Now the reason I ask you imaginatively to inhabit the world of the Gerasenes before Jesus' arrival is that it highlights the vulnerability of my own story, the one I have been telling you. I have been telling you, as a gay man talking to a group of gay people, a story which relativizes an implacably totalitarian structure. My point is that unless we understand a little that what I am doing is, from the point of view of our fellow Gerasenes, impossible, we won't sink into and inhabit the depth of the impossibility of the story which we are being empowered to tell, and we won't have access to the novelty of God, nor understand the potency which palpitates in the naming of God as one for whom nothing is impossible.

Jesus did not come and give the Gerasenes a lecture on the structure of their society. He didn't argue with them about definitions. He didn't propose an alternative form of legislation. He did something much more three-dimensional. He empowered the demoniac to become a human being, sitting, clothed and in his right mind, going home to his friends.

My claim is that it is only possible for a gay man to talk to other gay people, reasonably and quietly, if we have already begun to be overtaken by the power of the Creator, who is already beginning to humanize us, give us right minds, and enable us to be at home with our friends. In other words, the very fact of our being able to talk like this, here, today, is entirely dependent on something huge, quiet, and unimaginable already happening. Very God of Very God is already, even as we speak, "doing something new," speaking to us in tones and at a depth which our former belonging could never reach, and in a way which our former groups can find nothing other than inconceivable and scandalous: calling us into peaceful and gratuitous human being. (pp. 131-133)

3. Robert Hamerton-Kelly, The Gospel and the Sacred; his commentary on the Markan parallel (Mark 5:1-20) is as follows:
The demoniac is a classic scapegoat figure. He dwells among the tombs and wanders the mountainsides wounding himself and howling. No chains can bind and no man subdue him. He is possessed by a legion of demons, and legion is the mob of his persecutors. He carries his persecutors inside himself in the classic mode of the victim who internalizes his tormentors. He even mimes the lapidation by which he was driven out, compulsively belaboring himself with stones and crying his own rejection. He imitates his persecutors to the extent that he becomes his own executioner in the mode of self-estrangement characteristic of the mimetic crisis. The legion of demons is, therefore, the lynch mob.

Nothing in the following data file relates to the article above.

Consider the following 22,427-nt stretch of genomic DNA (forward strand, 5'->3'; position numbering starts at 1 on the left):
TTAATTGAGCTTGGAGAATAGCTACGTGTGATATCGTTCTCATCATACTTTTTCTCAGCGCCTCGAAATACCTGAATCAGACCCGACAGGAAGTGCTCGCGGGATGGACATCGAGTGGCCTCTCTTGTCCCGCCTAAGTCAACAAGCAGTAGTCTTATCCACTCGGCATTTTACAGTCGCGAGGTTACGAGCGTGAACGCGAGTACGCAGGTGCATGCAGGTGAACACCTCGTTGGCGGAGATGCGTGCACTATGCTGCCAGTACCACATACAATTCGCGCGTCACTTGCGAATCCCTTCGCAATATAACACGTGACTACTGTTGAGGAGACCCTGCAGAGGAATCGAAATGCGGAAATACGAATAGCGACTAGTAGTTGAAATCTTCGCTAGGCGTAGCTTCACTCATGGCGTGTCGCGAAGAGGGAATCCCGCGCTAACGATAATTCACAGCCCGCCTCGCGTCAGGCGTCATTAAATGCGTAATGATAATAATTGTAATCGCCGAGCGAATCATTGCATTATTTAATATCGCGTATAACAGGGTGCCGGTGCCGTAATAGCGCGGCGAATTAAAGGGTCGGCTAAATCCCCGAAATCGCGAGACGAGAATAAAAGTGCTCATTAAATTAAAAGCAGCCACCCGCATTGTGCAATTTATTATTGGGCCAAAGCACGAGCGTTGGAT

The demons recognize Jesus as their nemesis and try to persuade him not to expel them from the system of violence altogether, but merely to transfer them from one location to another. To do this would be to manage violence by means of violence within the closed sacrificial system. Jesus, however, removes them altogether by sending them into the swine, which, contrary to the demons'' expectation, rush into the lake and drown. The herd of two thousand swine is an eloquent symbol of the mob in pursuit of a victim. The herd's drowning means that violence ceases when the mob disappears. The order of expectation is reversed and instead of the victim going over the cliff the mob goes over!

We are reminded of the Tarpeian rock in Rome from which the condemned were pushed to their death, and that the Nazarenes, according to Luke (4:29), intended to hurl Jesus over a cliff, while Matthew (13:57) and Mark (6:3) say simply that they were "scandalized" by him. Execution by precipitation and scandal are traces of the GMSM [Generative Mimetic Scapegoating Mechanism, Hamerton-Kelly's acronym for the Satanic powers]. The water that the swine splash into is the standard symbol of undifferentiation, and the cliff over which they pour is the Tarpeian rock of precipitation. Thus, the demons, who are really the internalized crowd, fall victim to their own designs and tumble headlong into chaos.

When the swineherds report to the city and its environs, the populace comes out and begs Jesus to leave. The people do not want their scapegoats returned, and they do not want to see themselves as a swinish mob. They fear the revealer because he threatens the order of Gadarene complacency and deprives them of the comfort of the scapegoat. They do not want to break their conspiracy: rather, they want the scapegoat to remain in the shadows of the cemetery as a depository for their violence and a guarantee of their complacency. The fact that they had tried to chain him shows how much they needed him. They recognize the threat Jesus poses to the Sacred they inhabit, and they send him away.